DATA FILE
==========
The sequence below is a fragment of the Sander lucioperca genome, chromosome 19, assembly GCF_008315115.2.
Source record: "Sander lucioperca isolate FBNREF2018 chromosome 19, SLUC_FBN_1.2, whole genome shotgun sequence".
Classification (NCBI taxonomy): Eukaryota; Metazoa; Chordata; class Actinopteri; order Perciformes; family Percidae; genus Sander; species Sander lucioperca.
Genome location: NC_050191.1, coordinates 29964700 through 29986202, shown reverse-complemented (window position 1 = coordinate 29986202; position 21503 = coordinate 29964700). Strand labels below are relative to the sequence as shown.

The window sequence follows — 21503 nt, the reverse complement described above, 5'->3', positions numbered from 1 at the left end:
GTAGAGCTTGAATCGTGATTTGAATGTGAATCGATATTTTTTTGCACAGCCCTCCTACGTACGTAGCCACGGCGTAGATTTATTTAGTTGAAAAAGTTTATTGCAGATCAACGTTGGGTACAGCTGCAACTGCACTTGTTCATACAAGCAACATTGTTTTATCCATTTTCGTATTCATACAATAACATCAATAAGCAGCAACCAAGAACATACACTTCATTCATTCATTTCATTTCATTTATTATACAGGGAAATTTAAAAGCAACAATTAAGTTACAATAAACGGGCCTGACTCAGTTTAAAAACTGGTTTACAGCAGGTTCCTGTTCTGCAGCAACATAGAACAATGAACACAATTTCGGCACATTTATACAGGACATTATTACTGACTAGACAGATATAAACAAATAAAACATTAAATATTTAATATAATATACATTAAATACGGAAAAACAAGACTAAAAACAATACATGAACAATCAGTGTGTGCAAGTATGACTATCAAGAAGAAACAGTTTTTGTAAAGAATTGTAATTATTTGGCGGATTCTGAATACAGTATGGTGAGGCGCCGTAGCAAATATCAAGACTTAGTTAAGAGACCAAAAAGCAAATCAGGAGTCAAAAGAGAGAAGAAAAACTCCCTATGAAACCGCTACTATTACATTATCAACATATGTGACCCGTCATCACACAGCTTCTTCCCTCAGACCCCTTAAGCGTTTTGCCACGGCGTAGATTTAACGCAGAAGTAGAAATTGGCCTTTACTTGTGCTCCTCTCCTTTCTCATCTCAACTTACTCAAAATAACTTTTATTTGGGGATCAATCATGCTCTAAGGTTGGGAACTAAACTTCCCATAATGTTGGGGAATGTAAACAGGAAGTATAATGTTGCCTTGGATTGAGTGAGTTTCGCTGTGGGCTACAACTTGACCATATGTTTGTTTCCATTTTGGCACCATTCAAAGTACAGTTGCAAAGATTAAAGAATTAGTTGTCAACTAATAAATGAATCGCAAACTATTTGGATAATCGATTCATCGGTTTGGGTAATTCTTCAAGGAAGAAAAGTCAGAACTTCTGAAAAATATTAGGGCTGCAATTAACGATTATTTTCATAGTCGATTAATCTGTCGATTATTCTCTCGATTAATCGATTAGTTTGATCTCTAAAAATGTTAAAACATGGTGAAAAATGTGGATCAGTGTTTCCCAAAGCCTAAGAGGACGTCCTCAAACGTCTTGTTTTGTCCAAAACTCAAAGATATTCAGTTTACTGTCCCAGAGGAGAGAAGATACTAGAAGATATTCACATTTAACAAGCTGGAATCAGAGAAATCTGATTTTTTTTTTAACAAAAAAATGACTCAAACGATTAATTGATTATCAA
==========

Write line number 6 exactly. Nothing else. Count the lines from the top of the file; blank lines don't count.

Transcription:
GTAGAGCTTGAATCGTGATTTGAATGTGAATCGATATTTTTTTGCACAGCCCTCCTACGTACGTAGCCACGGCGTAGATTTATTTAGTTGAAAAAGTTTATTGCAGATCAACGTTGGGTACAGCTGCAACTGCACTTGTTCATACAAGCAACATTGTTTTATCCATTTTCGTATTCATACAATAACATCAATAAGCAGCAACCAAGAACATACACTTCATTCATTCATTTCATTTCATTTATTATACAGGGAAATTTAAAAGCAACAATTAAGTTACAATAAACGGGCCTGACTCAGTTTAAAAACTGGTTTACAGCAGGTTCCTGTTCTGCAGCAACATAGAACAATGAACACAATTTCGGCACATTTATACAGGACATTATTACTGACTAGACAGATATAAACAAATAAAACATTAAATATTTAATATAATATACATTAAATACGGAAAAACAAGACTAAAAACAATACATGAACAATCAGTGTGTGCAAGTATGACTATCAAGAAGAAACAGTTTTTGTAAAGAATTGTAATTATTTGGCGGATTCTGAATACAGTATGGTGAGGCGCCGTAGCAAATATCAAGACTTAGTTAAGAGACCAAAAAGCAAATCAGGAGTCAAAAGAGAGAAGAAAAACTCCCTATGAAACCGCTACTATTACATTATCAACATATGTGACCCGTCATCACACAGCTTCTTCCCTCAGACCCCTTAAGCGTTTTGCCACGGCGTAGATTTAACGCAGAAGTAGAAATTGGCCTTTACTTGTGCTCCTCTCCTTTCTCATCTCAACTTACTCAAAATAACTTTTATTTGGGGATCAATCATGCTCTAAGGTTGGGAACTAAACTTCCCATAATGTTGGGGAATGTAAACAGGAAGTATAATGTTGCCTTGGATTGAGTGAGTTTCGCTGTGGGCTACAACTTGACCATATGTTTGTTTCCATTTTGGCACCATTCAAAGTACAGTTGCAAAGATTAAAGAATTAGTTGTCAACTAATAAATGAATCGCAAACTATTTGGATAATCGATTCATCGGTTTGGGTAATTCTTCAAGGAAGAAAAGTCAGAACTTCTGAAAAATATTAGGGCTGCAATTAACGATTATTTTCATAGTCGATTAATCTGTCGATTATTCTCTCGATTAATCGATTAGTTTGATCTCTAAAAATGTTAAAACATGGTGAAAAATGTGGATCAGTGTTTCCCAAAGCCTAAGAGGACGTCCTCAAACGTCTTGTTTTGTCCAAAACTCAAAGATATTCAGTTTACTGTCCCAGAGGAGAGAAGATACTAGAAGATATTCACATTTAACAAGCTGGAATCAGAGAAATCTGATTTTTTTTTTAACAAAAAAATGACTCAAACGATTAATTGATTATCAA